153 3 35's (Women's Campaign for Soviet Jewry) March-October 1985
153 4 35's (Women's Campaign for Soviet Jewry) November 1985-September 1986
153 5 35's (Women's Campaign for Soviet Jewry) October 1986-June 1987
153 6 35's (Women's Campaign for Soviet Jewry) July 1987-February 1988
BoxFolderTitleDate
154 1 35's (Women's Campaign for Soviet Jewry) March-December 1988
154 2 35's (Women's Campaign for Soviet Jewry) January-August 1989
154 3 35's (Women's Campaign for Soviet Jewry) September 1989-December 1990
154 4 35's (Women's Campaign for Soviet Jewry) 1991
154 5 35's (Women's Campaign for Soviet Jewry) 1992
154 6 Time Magazine 1987-1988
154 7 Toronto Student Council for Soviet Jews 1972
154 8 Translated Articles from Soviet Press 1976-1977
154 9 Tufts University undated, 1988
154 10 Union of Councils for Soviet Jews undated, 1972, 1976-1977
154 11 United Teachers Magazine, The 1972
154 12 US Government Statements on Jewish Plight in USSR 1972-1973, 1975-1976
BoxFolderTitleDate
155 1 USSR News Brief 1983-1984, 1986
155 2 USSR News Brief 1987-1988
155 3 USSR News Brief January-October 1989
155 4 USSR News Brief November 1989-December 1990
155 5 Video Production 1988
155 6 Vigil (Washington Committee for Soviet Jewry) 1975, 1977-1980
155 7 Voice of America undated, 1970-1972
155 8 Washington Committee for Soviet Jewry undated, 1975-1976
155 9 WBUR Public Radio undated, 1984-1985
155 10 WGBH TV, Channel 2 undated, 1983, 1985, 1987-1988
155 11 WNEV TV, Channel 7 1987-1988
155 12 Working Group on the Internment of Dissidents in Mental Hospitals 1977
155 13 World Over: Jews in Russia, a Special Issue 1967
155 14 World Union of Jewish Students undated
155 15 WUJS International Students' Action 1972
Return to the Top of Page
 

Series X: Newspaper Clippings, undated, 1966-1988

English, Russian.
Box 156-158.
Arrangement:

Alphabetical.

Scope and Content:

The series contains clippings from the newspapers and magazines related to the Soviet Jews, Refuseniks and prisoners of conscience, American-Soviet relations, trip accounts from the USSR, issues of Soviet policies towards its citizens and Soviet politics in the world arena.

BoxFolderTitleDate
156 1 Articles by ASJ Media Department undated, 1987
156 2 Articles on Refuseniks undated, 1986
156 3 Boston Globe [1 of 2] 1974-1975, 1977-1984
156 4 Boston Globe [2 of 2] undated, 1985-1990
156 5 Boston Herald undated, 1975-1976, 1978, 1980-1981, 1983-1985, 1987-1988
156 6 Boston Sunday Globe 1977
156 7 Christian Science Monitor 1983-1984, 1986-1988
156 8 Citizen Group 1987-1988
156 9 Daily Transcript Papers 1988
156 10 Daniloff, Nocholas 1985-1989
156 11 Feder, Don; Boston Herald 1983
156 12 Garrels, Ann 1982-1983, 1986
156 13 Goodman, Ellen; Boston Globe undated, 1985, 1988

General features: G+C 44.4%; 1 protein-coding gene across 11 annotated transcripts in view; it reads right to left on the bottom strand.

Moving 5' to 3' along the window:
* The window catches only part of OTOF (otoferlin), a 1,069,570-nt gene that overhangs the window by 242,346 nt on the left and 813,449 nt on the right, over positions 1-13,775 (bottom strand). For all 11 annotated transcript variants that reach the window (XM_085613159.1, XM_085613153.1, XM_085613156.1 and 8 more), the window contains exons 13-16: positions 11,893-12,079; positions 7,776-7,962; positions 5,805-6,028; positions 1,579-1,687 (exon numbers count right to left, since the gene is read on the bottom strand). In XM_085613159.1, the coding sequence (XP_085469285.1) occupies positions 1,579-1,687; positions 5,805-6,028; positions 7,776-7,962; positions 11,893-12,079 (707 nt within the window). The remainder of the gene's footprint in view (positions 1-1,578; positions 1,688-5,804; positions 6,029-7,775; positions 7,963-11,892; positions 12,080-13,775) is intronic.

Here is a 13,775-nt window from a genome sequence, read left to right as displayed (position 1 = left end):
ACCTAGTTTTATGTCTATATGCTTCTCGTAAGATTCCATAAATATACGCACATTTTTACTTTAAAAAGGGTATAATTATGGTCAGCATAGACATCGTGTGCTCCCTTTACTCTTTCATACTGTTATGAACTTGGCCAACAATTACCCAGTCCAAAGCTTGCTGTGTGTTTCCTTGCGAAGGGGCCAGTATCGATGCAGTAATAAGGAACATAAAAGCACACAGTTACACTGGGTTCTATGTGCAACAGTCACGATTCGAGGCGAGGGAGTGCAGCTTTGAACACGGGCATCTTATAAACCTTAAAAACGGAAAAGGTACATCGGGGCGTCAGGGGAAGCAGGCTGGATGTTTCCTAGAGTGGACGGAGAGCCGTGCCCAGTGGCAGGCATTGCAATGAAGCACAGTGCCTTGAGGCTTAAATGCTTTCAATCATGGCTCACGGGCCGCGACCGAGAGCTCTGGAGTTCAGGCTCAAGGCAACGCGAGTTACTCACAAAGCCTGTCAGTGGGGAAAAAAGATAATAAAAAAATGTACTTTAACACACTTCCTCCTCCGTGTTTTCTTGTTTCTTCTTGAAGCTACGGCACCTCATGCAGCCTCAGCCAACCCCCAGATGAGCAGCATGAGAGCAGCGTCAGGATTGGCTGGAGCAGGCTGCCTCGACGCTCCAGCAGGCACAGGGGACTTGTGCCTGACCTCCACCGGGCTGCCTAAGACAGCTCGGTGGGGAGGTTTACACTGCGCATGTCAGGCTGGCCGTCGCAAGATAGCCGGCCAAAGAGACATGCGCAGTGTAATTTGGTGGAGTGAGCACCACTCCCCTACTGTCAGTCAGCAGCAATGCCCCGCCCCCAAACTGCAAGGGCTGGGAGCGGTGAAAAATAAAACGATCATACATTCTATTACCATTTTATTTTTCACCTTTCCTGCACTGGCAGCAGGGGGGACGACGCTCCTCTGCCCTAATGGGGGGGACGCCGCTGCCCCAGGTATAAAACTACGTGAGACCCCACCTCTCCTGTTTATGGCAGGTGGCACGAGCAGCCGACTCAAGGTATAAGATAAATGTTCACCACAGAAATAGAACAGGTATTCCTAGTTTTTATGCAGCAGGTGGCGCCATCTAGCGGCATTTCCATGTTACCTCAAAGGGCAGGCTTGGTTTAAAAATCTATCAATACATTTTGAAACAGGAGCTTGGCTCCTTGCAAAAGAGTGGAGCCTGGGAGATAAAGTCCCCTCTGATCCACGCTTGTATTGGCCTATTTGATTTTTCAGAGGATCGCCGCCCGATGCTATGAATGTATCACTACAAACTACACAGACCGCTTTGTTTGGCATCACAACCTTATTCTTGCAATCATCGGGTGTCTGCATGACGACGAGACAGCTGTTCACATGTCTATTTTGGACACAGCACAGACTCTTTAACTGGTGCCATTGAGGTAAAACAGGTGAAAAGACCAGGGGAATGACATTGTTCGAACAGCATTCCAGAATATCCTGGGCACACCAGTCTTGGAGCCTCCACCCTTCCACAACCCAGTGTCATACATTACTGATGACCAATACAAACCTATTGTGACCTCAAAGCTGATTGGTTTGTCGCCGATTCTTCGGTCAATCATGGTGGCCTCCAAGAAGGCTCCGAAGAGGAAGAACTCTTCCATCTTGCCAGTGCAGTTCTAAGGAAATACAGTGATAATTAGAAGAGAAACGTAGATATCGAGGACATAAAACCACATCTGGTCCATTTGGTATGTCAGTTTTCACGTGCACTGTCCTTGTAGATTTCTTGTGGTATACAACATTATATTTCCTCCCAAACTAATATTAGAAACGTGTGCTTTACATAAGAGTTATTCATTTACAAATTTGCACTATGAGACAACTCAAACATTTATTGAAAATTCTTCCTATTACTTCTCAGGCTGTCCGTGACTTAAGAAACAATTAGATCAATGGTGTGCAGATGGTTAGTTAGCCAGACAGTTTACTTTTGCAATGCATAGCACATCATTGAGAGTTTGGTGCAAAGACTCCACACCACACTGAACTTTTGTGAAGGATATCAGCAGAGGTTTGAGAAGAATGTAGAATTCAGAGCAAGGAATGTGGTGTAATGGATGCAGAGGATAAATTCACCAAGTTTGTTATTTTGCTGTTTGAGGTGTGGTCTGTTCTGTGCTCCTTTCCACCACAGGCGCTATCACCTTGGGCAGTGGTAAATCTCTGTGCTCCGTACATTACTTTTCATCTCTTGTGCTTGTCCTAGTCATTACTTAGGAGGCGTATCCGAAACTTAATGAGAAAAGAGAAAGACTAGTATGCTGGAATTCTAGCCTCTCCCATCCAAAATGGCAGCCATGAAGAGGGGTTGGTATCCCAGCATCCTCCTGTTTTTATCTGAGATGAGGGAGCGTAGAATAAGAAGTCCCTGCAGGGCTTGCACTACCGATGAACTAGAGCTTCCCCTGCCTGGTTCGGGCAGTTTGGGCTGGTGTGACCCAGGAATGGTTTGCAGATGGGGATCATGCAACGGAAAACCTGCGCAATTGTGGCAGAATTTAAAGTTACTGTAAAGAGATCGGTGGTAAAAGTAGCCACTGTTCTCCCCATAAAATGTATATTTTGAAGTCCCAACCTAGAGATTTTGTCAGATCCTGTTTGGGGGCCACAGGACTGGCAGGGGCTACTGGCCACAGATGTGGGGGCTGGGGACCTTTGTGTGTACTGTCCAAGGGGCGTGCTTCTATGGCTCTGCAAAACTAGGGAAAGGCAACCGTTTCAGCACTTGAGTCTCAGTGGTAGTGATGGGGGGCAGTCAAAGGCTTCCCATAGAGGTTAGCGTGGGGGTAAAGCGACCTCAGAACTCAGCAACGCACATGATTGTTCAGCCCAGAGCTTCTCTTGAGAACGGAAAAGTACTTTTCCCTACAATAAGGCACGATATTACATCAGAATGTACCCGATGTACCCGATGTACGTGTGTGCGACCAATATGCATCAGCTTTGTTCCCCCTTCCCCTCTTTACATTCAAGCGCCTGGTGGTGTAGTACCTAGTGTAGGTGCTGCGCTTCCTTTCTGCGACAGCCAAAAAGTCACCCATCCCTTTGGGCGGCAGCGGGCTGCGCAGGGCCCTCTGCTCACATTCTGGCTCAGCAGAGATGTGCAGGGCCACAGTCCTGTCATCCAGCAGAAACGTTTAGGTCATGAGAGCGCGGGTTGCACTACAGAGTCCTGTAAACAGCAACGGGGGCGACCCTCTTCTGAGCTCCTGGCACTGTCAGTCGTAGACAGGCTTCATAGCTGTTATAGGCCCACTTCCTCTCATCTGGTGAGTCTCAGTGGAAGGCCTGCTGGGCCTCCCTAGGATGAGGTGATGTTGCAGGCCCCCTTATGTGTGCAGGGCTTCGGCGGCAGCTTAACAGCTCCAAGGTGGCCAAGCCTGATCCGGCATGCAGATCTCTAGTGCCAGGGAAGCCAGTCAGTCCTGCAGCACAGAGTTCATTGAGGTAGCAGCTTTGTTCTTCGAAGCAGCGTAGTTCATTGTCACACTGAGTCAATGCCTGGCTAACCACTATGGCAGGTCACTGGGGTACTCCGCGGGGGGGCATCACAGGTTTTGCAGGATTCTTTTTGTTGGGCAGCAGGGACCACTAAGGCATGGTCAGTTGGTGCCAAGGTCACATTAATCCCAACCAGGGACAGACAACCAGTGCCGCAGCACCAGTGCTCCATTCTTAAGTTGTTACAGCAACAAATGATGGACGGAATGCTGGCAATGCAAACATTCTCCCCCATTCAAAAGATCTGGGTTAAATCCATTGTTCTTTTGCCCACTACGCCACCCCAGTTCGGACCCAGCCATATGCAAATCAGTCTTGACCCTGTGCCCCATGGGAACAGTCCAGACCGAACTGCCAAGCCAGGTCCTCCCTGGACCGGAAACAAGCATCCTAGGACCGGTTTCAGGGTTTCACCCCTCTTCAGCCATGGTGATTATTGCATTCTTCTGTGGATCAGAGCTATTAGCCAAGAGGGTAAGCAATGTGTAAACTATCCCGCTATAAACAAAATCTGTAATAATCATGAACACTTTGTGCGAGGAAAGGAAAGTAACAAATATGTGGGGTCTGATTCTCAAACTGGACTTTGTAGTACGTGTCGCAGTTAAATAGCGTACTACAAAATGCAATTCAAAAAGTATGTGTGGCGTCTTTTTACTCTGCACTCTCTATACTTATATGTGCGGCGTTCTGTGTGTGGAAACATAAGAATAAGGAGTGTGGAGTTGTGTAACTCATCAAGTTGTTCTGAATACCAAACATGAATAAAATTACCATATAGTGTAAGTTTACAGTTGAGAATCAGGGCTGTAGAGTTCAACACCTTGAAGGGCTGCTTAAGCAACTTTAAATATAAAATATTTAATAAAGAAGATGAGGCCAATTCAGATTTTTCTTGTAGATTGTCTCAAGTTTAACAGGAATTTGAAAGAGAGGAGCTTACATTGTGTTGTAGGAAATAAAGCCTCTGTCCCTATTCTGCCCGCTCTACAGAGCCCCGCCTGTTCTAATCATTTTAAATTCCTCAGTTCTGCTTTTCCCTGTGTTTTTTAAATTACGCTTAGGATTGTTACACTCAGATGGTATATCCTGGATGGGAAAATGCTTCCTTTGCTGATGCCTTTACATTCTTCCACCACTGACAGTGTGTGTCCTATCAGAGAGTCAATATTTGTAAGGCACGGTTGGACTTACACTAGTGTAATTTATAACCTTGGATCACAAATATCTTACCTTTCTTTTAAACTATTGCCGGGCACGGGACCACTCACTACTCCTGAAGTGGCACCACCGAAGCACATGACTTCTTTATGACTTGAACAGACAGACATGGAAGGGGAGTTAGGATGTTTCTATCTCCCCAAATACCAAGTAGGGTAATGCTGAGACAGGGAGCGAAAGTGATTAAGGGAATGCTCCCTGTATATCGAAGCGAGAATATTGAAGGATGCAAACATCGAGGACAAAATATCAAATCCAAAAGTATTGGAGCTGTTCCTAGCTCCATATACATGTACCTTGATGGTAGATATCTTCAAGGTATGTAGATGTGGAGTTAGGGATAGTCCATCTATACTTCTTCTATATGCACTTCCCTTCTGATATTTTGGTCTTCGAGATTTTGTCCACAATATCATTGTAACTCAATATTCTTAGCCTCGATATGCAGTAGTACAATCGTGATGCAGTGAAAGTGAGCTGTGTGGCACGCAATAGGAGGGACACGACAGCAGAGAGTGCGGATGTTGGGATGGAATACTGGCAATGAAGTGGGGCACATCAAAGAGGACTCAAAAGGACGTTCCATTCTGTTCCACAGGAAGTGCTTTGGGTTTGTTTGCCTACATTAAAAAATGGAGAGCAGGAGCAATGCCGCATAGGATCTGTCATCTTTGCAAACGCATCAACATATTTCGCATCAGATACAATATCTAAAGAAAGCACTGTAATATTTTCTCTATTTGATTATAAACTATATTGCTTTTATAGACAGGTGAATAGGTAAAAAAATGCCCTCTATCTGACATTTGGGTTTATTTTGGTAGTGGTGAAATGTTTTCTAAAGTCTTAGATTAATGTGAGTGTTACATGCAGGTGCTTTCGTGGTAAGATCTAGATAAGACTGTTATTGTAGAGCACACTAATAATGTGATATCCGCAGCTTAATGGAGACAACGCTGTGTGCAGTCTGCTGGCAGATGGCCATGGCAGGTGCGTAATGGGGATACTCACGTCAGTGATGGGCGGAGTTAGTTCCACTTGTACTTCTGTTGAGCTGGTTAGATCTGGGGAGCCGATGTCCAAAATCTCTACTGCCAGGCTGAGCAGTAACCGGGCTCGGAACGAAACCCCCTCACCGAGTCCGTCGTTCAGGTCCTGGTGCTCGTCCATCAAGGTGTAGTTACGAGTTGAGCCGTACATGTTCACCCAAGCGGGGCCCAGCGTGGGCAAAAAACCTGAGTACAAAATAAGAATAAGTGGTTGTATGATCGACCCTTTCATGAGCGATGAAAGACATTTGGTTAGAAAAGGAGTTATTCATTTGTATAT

156 14 Hadassah 1966, 1972
156 15 Jerusalem Post 1976, 1984-1987
156 16 Jewish Advocate [1 of 2] 1975-1977, 1979-1984
156 17 Jewish Advocate [2 of 2] undated, 1985-1989
156 18 Jewish Community Reporter, Worcester 1987
156 19 Jewish Reporter undated, 1976, 1981, 1983, 1985, 1988
156 20 Jewish Times 1988
156 21 Kenny, Mike; Boston Globe 1984-1985
BoxFolderTitleDate
157 1 Klezmer Ads undated, 1988
157 2 Landers, Ann 1982
157 3 Letters to the Editor undated, 1970, 1977, 1980-1985
157 4 Lewis, Anthony undated, 1981-1986
157 5 McGregory, Mary 1985
157 6 Menzies, Ian; Boston Globe 1984-1985
157 7 Middlesex News 1985, 1987-1988
157 8 Minuteman Publications 1981, 1983
157 9 Miscellaneous Newspaper Clippings on Soviet Jewry [1 of 3] 1971-1977
157 10 Miscellaneous Newspaper Clippings on Soviet Jewry [2 of 3] 1978-1981, 1983
157 11 Miscellaneous Newspaper Clippings on Soviet Jewry [3 of 3] undated, 1984-1987
BoxFolderTitleDate
158 1 Near East Report undated, 1985
158 2 New Republic 1987
158 3 New York Times 1967, 1970-1988
158 4 News From Bay Area Council for Soviet Jewry 1977
158 5 Newsweek 1988
158 6 North Shore Jewish Journal 1984-1988
158 7 Novoe Russkoe Slovo 1988
  (contains Russian)   
158 8 Olympic Press [1 of 3] 1979
158 9 Olympic Press [2 of 3] January 1980
158 10 Olympic Press [3 of 3] February-August 1980
158 11 Reader's Digest 1975, 1986
158 12 Robbins, Martin, Editor 1981
158 13 Shipler, David K., New York Times 1986-1987
158 14 Somerville Journal undated
158 15 The Pilot 1987
158 16 The Soviet Observer 1986
158 17 The Sudbury Town Crier 1975, 1977
158 18 Wall Street Journal 1987-1988
158 19 Waltham News Tribune 1987
158 20 Washington Post 1984-1985
158 21 Washington Times 1984
158 22 Wellesley Townsman 1988
158 23 Will, George undated, 1984-1985, 1987
Return to the Top of Page
 

Series XI: Photographs, undated, 1975-1989